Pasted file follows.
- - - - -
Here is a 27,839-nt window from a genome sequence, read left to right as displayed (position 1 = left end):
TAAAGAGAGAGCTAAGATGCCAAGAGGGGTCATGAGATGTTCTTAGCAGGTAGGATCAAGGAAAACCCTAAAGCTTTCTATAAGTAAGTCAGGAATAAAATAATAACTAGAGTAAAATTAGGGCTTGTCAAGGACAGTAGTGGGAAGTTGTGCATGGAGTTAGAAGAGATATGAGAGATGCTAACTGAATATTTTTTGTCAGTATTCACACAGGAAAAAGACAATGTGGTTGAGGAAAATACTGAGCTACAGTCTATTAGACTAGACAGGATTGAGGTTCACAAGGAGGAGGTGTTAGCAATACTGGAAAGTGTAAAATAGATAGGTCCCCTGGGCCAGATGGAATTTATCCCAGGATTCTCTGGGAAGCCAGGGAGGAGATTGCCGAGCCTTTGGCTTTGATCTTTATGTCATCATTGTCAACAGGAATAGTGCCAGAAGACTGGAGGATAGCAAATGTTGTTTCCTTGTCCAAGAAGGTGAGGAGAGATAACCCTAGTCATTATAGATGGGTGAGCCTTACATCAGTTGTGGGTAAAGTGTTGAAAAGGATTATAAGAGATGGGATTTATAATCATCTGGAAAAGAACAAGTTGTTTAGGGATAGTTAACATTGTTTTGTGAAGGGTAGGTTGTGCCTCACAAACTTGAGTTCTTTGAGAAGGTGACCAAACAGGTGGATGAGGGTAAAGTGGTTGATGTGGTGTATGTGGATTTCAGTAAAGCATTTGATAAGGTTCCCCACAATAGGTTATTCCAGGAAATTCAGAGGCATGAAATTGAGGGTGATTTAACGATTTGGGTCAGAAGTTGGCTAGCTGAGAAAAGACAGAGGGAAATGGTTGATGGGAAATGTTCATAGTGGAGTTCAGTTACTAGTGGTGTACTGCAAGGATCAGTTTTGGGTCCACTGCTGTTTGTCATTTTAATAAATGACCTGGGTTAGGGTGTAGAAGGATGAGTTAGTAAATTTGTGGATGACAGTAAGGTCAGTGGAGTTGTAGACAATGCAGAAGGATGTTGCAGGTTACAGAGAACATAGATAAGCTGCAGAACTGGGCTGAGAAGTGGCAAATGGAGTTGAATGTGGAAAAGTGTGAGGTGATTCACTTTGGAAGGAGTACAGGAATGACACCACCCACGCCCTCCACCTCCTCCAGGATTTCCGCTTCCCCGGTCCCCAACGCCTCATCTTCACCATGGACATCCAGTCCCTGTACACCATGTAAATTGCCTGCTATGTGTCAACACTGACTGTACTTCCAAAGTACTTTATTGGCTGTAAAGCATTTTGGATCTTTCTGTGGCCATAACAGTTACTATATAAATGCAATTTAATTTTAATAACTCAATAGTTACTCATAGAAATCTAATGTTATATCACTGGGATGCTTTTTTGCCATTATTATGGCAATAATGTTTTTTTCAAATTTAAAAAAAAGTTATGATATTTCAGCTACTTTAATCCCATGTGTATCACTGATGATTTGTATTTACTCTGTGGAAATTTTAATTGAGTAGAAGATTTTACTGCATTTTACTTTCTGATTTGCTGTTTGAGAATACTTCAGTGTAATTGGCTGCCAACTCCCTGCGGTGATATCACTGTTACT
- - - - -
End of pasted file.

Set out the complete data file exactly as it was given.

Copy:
Here is a 27,839-nt window from a genome sequence, read left to right as displayed (position 1 = left end):
TAAAGAGAGAGCTAAGATGCCAAGAGGGGTCATGAGATGTTCTTAGCAGGTAGGATCAAGGAAAACCCTAAAGCTTTCTATAAGTAAGTCAGGAATAAAATAATAACTAGAGTAAAATTAGGGCTTGTCAAGGACAGTAGTGGGAAGTTGTGCATGGAGTTAGAAGAGATATGAGAGATGCTAACTGAATATTTTTTGTCAGTATTCACACAGGAAAAAGACAATGTGGTTGAGGAAAATACTGAGCTACAGTCTATTAGACTAGACAGGATTGAGGTTCACAAGGAGGAGGTGTTAGCAATACTGGAAAGTGTAAAATAGATAGGTCCCCTGGGCCAGATGGAATTTATCCCAGGATTCTCTGGGAAGCCAGGGAGGAGATTGCCGAGCCTTTGGCTTTGATCTTTATGTCATCATTGTCAACAGGAATAGTGCCAGAAGACTGGAGGATAGCAAATGTTGTTTCCTTGTCCAAGAAGGTGAGGAGAGATAACCCTAGTCATTATAGATGGGTGAGCCTTACATCAGTTGTGGGTAAAGTGTTGAAAAGGATTATAAGAGATGGGATTTATAATCATCTGGAAAAGAACAAGTTGTTTAGGGATAGTTAACATTGTTTTGTGAAGGGTAGGTTGTGCCTCACAAACTTGAGTTCTTTGAGAAGGTGACCAAACAGGTGGATGAGGGTAAAGTGGTTGATGTGGTGTATGTGGATTTCAGTAAAGCATTTGATAAGGTTCCCCACAATAGGTTATTCCAGGAAATTCAGAGGCATGAAATTGAGGGTGATTTAACGATTTGGGTCAGAAGTTGGCTAGCTGAGAAAAGACAGAGGGAAATGGTTGATGGGAAATGTTCATAGTGGAGTTCAGTTACTAGTGGTGTACTGCAAGGATCAGTTTTGGGTCCACTGCTGTTTGTCATTTTAATAAATGACCTGGGTTAGGGTGTAGAAGGATGAGTTAGTAAATTTGTGGATGACAGTAAGGTCAGTGGAGTTGTAGACAATGCAGAAGGATGTTGCAGGTTACAGAGAACATAGATAAGCTGCAGAACTGGGCTGAGAAGTGGCAAATGGAGTTGAATGTGGAAAAGTGTGAGGTGATTCACTTTGGAAGGAGTACAGGAATGACACCACCCACGCCCTCCACCTCCTCCAGGATTTCCGCTTCCCCGGTCCCCAACGCCTCATCTTCACCATGGACATCCAGTCCCTGTACACCATGTAAATTGCCTGCTATGTGTCAACACTGACTGTACTTCCAAAGTACTTTATTGGCTGTAAAGCATTTTGGATCTTTCTGTGGCCATAACAGTTACTATATAAATGCAATTTAATTTTAATAACTCAATAGTTACTCATAGAAATCTAATGTTATATCACTGGGATGCTTTTTTGCCATTATTATGGCAATAATGTTTTTTTCAAATTTAAAAAAAAGTTATGATATTTCAGCTACTTTAATCCCATGTGTATCACTGATGATTTGTATTTACTCTGTGGAAATTTTAATTGAGTAGAAGATTTTACTGCATTTTACTTTCTGATTTGCTGTTTGAGAATACTTCAGTGTAATTGGCTGCCAACTCCCTGCGGTGATATCACTGTTACT